Metal On Metal Total Hip Replacements Unsafe?

A BBC Newsnight and British Medical Journal investigation has prompted a lot of discussion regarding metal on metal total hip replacements. Lately, a study has found that the metal components rub against each other causing small particles to break away into surrounding tissues. This leads to elevated blood levels of metal ions such as cobalt and chromium. The clinical significance of this is still unknown. The Medicines and Healthcare products Regulatory Agency (MHRA) have stated that annual blood tests should be conducted to check levels of cobalt and chromium. If levels are high, an MRI scan should be carried out to see if the prosthesis requires revision.

A recent technology overview conducted by the American Academy of Orthopaedic Surgeons (AAOS) has concluded that metal on metal implants are at greater risk of revision than replacements with different bearing surface combinations. This has come as a bit of a surprise as it was hoped that sturdy metal on metal implants would outlast metal on plastic implants. It was also noted that larger femoral head components are at higher risk than smaller ones and older patients also incur a greater likelihood of requiring another operation.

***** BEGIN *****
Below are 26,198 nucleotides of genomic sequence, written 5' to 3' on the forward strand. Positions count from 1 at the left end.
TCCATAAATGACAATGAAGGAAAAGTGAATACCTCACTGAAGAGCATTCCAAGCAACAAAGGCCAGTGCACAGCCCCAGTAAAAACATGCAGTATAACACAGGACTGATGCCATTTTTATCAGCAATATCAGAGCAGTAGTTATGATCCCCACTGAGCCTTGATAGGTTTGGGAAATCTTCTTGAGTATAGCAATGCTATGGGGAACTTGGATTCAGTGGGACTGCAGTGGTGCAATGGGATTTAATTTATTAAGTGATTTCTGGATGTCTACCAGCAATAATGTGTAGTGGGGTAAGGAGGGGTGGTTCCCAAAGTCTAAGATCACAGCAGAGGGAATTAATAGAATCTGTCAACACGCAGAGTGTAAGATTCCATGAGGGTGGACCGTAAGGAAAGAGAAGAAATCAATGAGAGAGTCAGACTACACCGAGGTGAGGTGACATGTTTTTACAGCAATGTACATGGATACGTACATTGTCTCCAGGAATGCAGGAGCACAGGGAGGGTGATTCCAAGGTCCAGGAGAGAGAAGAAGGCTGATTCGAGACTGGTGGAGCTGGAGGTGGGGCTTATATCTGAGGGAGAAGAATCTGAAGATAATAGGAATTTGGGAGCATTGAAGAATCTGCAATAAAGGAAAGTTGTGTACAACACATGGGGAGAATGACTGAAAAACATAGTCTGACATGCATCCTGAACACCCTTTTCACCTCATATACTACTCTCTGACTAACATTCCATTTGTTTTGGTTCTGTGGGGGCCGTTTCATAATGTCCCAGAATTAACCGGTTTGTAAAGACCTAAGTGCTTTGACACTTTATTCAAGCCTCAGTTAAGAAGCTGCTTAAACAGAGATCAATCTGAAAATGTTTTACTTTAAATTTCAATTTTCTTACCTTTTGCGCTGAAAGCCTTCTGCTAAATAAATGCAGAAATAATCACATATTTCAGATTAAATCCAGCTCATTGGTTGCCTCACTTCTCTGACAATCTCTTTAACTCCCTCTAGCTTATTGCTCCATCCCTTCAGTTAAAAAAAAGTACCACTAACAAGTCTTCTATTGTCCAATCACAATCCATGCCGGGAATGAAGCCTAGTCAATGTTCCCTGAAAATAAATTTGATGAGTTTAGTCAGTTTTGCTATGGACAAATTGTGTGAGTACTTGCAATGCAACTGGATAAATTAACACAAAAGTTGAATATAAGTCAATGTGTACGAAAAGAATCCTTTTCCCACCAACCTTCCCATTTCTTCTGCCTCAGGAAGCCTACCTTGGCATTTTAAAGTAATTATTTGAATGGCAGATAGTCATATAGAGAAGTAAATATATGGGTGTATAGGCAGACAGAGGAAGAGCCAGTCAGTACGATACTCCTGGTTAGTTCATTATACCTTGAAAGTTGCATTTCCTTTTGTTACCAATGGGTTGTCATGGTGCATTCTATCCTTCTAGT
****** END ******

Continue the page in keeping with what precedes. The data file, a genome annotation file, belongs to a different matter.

A previous technology review had found that hip resurfacing is more likely to need revising than total hip arthroplasties (THA). The size of the head is inversely related to the risk of revision. However, the Australian registry has suggested that younger men have less risk of revision with resurfacing than they do with THAs. This is interesting because research published in this month’s The Journal of Bone & Joint Surgery (British Volume) shows that the 10 year survival rate for a Birmingham hip resurfacing (BHR) is 89.1% for women and 97.5% for men. Mr AJ Shimmin et al. conclude that “BHR provides good functional outcome and durability for men, at a mean follow-up of ten years. We are now reluctant to undertake hip resurfacing in women with this implant”.

All this definitely provides food for thought and it’s well worth doing some research and having a long chat with your surgeon before deciding what sort of hip prosthesis to have.